You can easily configure your ssh certificates for multiple things, not just github but keys for many many servers working with the ~/.ssh/config file (no need to deal with effing ssh-agent).

If you created this github repository with some other account, make sure to give yourself contributor access on the github role settings, otherwise you won’t be able to pull/push.

3. Time to pull (fetch+merge) the remote repo and then push this baby up.
You do that by invoking the following commands (let’s suppose the remote url is git remote add origin git@github.com:myaccount/my-new-project.git):

git remote add git@github.com:myaccount/my-new-project.git
git pull origin master

you should see something like below coming from the remote repo’s master branch:

warning: no common commits
remote: Counting objects: 4, done.
remote: Compressing objects: 100% (2/2), done.
remote: Total 4 (delta 0), reused 0 (delta 0)
Unpacking objects: 100% (4/4), done.
From github.com:myaccount/my-new-project
 * branch            master     -> FETCH_HEAD
Merge made by the 'recursive' strategy.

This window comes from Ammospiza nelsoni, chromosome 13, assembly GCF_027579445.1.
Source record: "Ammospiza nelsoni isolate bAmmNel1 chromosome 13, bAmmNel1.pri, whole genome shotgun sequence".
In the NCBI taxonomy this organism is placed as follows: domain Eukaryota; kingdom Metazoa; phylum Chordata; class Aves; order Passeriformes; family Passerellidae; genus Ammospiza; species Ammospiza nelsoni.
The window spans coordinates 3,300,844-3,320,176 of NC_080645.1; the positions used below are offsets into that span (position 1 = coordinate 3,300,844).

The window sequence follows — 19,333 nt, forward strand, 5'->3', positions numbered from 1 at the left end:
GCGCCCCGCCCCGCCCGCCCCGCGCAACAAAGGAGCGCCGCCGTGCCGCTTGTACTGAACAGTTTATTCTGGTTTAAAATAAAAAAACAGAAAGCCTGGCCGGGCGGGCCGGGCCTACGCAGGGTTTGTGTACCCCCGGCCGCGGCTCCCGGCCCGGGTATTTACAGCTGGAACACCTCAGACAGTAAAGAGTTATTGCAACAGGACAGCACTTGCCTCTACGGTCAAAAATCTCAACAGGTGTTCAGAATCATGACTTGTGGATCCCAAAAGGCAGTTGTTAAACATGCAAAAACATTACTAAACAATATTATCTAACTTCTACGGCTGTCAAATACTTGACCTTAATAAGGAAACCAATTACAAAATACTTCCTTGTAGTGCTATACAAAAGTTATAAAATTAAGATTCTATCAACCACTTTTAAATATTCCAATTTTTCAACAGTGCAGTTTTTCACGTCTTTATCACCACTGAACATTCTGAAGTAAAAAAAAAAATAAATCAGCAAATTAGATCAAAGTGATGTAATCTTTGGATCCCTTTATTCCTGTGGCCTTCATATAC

.gitignore | 6 ++++++
 README.md  | 2 ++
 2 files changed, 8 insertions(+)
 create mode 100644 .gitignore
 create mode 100644 README.md

and then just

git push

and you’re done, you should see your initial commit on github now.

can’t ssh to ec2 ubuntu instance, /etc/fstab breaks bootup due to missing ebs volume [SOLVED]

Wednesday, August 21st, 2013

Screen Shot 2013-08-21 at 12.08.04 PM

So the /etc/fstab file on your root volume looked like this

LABEL=cloudimg-rootfs / ext4 defaults 0 0
/dev/xvdf /mnt/backups auto defaults,comment=cloudconfig 0 2

by mistake you deleted the ebs volume that you had mounted on /mnt/backups (or whatever folder) and you restarted your ubuntu instance not knowing that if the /etc/fstab would break it would not continue to start all the application layer networking services like ssh on port 22…

you can ping the machine, but you can’t ssh, amazon support won’t respond or will tell you to fuck yourself.